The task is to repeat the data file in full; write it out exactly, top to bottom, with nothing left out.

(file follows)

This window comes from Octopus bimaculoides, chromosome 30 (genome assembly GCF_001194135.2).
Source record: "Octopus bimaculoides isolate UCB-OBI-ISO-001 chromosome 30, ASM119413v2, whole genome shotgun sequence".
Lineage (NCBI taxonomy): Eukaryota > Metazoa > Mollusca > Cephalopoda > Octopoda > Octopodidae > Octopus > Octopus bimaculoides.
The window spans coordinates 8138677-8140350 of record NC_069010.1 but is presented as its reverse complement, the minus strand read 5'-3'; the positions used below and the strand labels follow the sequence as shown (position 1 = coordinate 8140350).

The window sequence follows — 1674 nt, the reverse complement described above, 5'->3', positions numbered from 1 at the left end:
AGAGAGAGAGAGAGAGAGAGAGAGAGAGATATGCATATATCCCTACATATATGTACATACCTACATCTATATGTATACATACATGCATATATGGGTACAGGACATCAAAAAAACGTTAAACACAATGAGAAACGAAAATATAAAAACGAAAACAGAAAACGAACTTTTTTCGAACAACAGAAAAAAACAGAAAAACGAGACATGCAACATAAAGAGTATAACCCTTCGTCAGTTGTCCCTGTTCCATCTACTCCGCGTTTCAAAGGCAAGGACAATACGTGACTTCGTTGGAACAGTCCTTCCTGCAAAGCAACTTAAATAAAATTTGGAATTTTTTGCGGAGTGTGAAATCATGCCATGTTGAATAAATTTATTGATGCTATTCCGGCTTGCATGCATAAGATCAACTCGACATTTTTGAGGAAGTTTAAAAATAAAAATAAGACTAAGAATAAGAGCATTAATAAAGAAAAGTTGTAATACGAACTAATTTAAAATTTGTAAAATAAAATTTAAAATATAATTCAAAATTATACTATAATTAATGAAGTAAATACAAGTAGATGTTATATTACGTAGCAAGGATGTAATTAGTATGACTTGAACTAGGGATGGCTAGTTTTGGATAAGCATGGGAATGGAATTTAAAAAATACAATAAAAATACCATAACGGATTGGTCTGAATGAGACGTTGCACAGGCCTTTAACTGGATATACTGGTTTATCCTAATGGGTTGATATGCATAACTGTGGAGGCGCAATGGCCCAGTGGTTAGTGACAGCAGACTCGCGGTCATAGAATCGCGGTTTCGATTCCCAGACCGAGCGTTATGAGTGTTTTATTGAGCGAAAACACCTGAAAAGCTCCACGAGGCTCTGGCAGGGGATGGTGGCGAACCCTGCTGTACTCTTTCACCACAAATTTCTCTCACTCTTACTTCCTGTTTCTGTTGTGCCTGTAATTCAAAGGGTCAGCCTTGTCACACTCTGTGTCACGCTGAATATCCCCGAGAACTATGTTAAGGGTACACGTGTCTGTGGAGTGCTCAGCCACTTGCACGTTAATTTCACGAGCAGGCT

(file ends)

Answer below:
This window comes from Octopus bimaculoides, chromosome 30 (genome assembly GCF_001194135.2).
Source record: "Octopus bimaculoides isolate UCB-OBI-ISO-001 chromosome 30, ASM119413v2, whole genome shotgun sequence".
Lineage (NCBI taxonomy): Eukaryota > Metazoa > Mollusca > Cephalopoda > Octopoda > Octopodidae > Octopus > Octopus bimaculoides.
The window spans coordinates 8138677-8140350 of record NC_069010.1 but is presented as its reverse complement, the minus strand read 5'-3'; the positions used below and the strand labels follow the sequence as shown (position 1 = coordinate 8140350).

The window sequence follows — 1674 nt, the reverse complement described above, 5'->3', positions numbered from 1 at the left end:
AGAGAGAGAGAGAGAGAGAGAGAGAGAGATATGCATATATCCCTACATATATGTACATACCTACATCTATATGTATACATACATGCATATATGGGTACAGGACATCAAAAAAACGTTAAACACAATGAGAAACGAAAATATAAAAACGAAAACAGAAAACGAACTTTTTTCGAACAACAGAAAAAAACAGAAAAACGAGACATGCAACATAAAGAGTATAACCCTTCGTCAGTTGTCCCTGTTCCATCTACTCCGCGTTTCAAAGGCAAGGACAATACGTGACTTCGTTGGAACAGTCCTTCCTGCAAAGCAACTTAAATAAAATTTGGAATTTTTTGCGGAGTGTGAAATCATGCCATGTTGAATAAATTTATTGATGCTATTCCGGCTTGCATGCATAAGATCAACTCGACATTTTTGAGGAAGTTTAAAAATAAAAATAAGACTAAGAATAAGAGCATTAATAAAGAAAAGTTGTAATACGAACTAATTTAAAATTTGTAAAATAAAATTTAAAATATAATTCAAAATTATACTATAATTAATGAAGTAAATACAAGTAGATGTTATATTACGTAGCAAGGATGTAATTAGTATGACTTGAACTAGGGATGGCTAGTTTTGGATAAGCATGGGAATGGAATTTAAAAAATACAATAAAAATACCATAACGGATTGGTCTGAATGAGACGTTGCACAGGCCTTTAACTGGATATACTGGTTTATCCTAATGGGTTGATATGCATAACTGTGGAGGCGCAATGGCCCAGTGGTTAGTGACAGCAGACTCGCGGTCATAGAATCGCGGTTTCGATTCCCAGACCGAGCGTTATGAGTGTTTTATTGAGCGAAAACACCTGAAAAGCTCCACGAGGCTCTGGCAGGGGATGGTGGCGAACCCTGCTGTACTCTTTCACCACAAATTTCTCTCACTCTTACTTCCTGTTTCTGTTGTGCCTGTAATTCAAAGGGTCAGCCTTGTCACACTCTGTGTCACGCTGAATATCCCCGAGAACTATGTTAAGGGTACACGTGTCTGTGGAGTGCTCAGCCACTTGCACGTTAATTTCACGAGCAGGCT